Ben has been invited, as a resident of Lambeth, to attend the next liaison meeting. (Read Ben’s report on this meeting here.)  I have been invited to go for a walkabout the station, and to shadow a police officer doing the rounds in Brixton. They had issued press releases to explain the campaign so that the public wouldn’t be worried etc. but no one wanted to write about it because it wasn’t sexy enough news. (If anyone would like to publish my future findings following my time with the police, please get in touch.)

In conclusion, I have learned that while it often feels like one person can’t have any positive effect in a world of large corporations, corrupt politicians, and overstrained institutions, sometimes, it really does help. As members of society, we should feel able to ask these questions of the systems we set up. It is especially important to get involved even if YOU are not personally being attacked or jeopardized, so if you’re a white, middle class man (Ben), or an East Asian woman (me) or not a resident of Lambeth (Grace and Kai), we have agency.

Even if the police had been negative, Kai, Grace and I would have learned a huge amount. Thank you to Ben who “simply” asked some questions, posted a Facebook status, and organized the meeting. It wasn’t the easiest thing, coordinating the schedules of three adults in London but look at the pay off. In a time when world politics seem to be spiralling out of control, I value any chance to have local, human, contact in my community.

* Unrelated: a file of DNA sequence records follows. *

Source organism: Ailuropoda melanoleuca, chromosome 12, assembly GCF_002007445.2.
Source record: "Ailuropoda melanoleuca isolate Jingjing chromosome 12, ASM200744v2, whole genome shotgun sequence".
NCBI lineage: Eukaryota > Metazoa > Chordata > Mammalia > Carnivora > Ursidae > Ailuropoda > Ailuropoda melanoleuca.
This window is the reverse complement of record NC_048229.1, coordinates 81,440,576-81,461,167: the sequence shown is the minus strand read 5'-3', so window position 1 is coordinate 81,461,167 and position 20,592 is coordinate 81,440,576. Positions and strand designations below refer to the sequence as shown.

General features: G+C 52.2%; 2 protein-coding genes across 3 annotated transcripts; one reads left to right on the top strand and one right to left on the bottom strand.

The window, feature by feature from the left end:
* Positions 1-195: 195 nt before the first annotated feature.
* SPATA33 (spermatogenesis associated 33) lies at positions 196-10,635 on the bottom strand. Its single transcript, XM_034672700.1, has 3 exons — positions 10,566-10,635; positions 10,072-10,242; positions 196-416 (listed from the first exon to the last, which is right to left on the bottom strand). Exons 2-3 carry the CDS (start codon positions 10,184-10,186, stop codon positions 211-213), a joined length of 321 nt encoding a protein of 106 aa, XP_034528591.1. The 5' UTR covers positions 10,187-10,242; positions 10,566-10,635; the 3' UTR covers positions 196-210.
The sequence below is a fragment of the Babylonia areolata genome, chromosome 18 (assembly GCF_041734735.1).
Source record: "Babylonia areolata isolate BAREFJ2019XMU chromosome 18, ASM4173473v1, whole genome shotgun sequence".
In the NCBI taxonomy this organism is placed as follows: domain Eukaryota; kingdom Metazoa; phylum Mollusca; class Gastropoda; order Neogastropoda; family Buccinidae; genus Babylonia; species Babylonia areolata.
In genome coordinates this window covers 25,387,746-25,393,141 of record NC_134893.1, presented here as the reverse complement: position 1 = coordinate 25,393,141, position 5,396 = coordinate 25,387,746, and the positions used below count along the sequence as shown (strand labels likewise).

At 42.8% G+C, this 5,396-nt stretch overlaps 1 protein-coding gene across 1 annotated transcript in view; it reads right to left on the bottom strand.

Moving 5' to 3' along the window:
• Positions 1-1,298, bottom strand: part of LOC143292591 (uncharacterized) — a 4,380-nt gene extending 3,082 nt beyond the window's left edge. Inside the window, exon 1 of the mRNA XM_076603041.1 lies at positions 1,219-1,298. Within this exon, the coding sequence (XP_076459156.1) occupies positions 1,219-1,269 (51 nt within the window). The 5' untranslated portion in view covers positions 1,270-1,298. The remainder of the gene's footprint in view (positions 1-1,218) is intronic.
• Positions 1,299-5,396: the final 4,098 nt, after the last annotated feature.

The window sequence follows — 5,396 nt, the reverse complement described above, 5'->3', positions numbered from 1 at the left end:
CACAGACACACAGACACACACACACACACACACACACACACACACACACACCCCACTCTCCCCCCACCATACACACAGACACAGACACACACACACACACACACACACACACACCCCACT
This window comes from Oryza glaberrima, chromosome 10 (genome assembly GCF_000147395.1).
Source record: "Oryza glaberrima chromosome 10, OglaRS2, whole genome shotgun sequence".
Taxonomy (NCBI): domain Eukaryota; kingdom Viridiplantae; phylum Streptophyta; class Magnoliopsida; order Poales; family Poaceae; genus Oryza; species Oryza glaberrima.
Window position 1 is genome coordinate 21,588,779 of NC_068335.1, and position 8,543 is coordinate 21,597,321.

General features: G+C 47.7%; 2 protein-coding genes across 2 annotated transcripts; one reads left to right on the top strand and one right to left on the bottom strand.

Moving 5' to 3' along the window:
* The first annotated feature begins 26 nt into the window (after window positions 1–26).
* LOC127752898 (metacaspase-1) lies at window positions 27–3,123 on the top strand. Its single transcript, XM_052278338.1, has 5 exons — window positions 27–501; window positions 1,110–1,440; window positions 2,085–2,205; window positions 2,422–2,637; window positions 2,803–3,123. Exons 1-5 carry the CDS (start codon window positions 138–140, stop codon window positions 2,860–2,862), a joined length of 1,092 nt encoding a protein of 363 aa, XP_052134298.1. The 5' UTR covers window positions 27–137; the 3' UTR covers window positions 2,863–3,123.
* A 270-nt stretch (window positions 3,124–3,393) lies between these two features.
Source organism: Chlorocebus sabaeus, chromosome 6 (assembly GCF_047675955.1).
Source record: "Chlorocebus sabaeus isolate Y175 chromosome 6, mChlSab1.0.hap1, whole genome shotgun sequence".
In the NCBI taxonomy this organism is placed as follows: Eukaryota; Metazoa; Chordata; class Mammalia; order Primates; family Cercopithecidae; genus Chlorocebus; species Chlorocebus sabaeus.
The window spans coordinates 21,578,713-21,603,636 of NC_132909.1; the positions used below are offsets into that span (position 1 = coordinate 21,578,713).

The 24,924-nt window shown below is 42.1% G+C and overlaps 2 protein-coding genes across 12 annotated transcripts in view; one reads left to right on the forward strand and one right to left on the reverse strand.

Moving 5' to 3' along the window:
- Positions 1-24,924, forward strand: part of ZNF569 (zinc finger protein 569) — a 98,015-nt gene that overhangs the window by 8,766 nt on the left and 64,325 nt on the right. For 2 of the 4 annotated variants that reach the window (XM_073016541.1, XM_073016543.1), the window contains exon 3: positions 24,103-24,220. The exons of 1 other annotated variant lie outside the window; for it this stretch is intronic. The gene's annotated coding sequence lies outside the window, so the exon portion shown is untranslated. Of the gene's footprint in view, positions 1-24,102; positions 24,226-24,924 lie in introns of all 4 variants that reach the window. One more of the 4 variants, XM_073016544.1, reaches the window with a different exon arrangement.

Further background info:

This type of visual campaign is a last resort for the police (and not instigated by budget cuts, as Ben had been told by a police officer on the street). The faces that appear on the billboards are long-term wanted persons who have been contacted and warned.

It costs a lot of money but has proven effective in both preventing crime AND bringing in long–term wanted persons.

Lambeth and a few other boroughs trialed this for 3 days at the end of last year, and based on that, implemented a week long campaign in March where there were 8 billboards both parked and driven about across Lambeth.

100 of the 579 long-term wanted in Lambeth were contacted via a clear letter (we got to read them) two weeks prior to the appearance of the billboards. People were selected based on the severity of the offence.

Because of the trial last year, some of those wanted came forth, as they didn’t want their names, faces and offences on display.

In total, 20 people off the wanted list were found or turned themselves in, a 20% success rate.

Community leaders had been approached before the campaign started and they brought up the question of representation. It was established that 55% of the wanted list were people of colour. However, Ben stated that watching the display, this did not seem to be the case. The police will be looking into this but admitted that while they did make sure that each PowerPoint slide didn’t contain all-black or all-brown faces to begin with, the display would change as people came forth or were found, and this was not monitored in the same way. They also stated that they could pick out the Latino and Eastern European faces in the display board which we, as lay people, would, in passing and without examining their names, assume were people of colour.

Feedback from community and businesses in Brixton centre was extremely positive. Crime figures went down/the streets were quieter during the week the billboards were up, indicating a preventative effect of the billboards. Businesses were asking for the billboards to be parked close to them. It is worth noting that Brixton has a specially created role, Community Liaison Officer, to bridge the police-civilian divide. PC Edmondson attends community meetings and goes on regular walkabouts to stay connected with the community.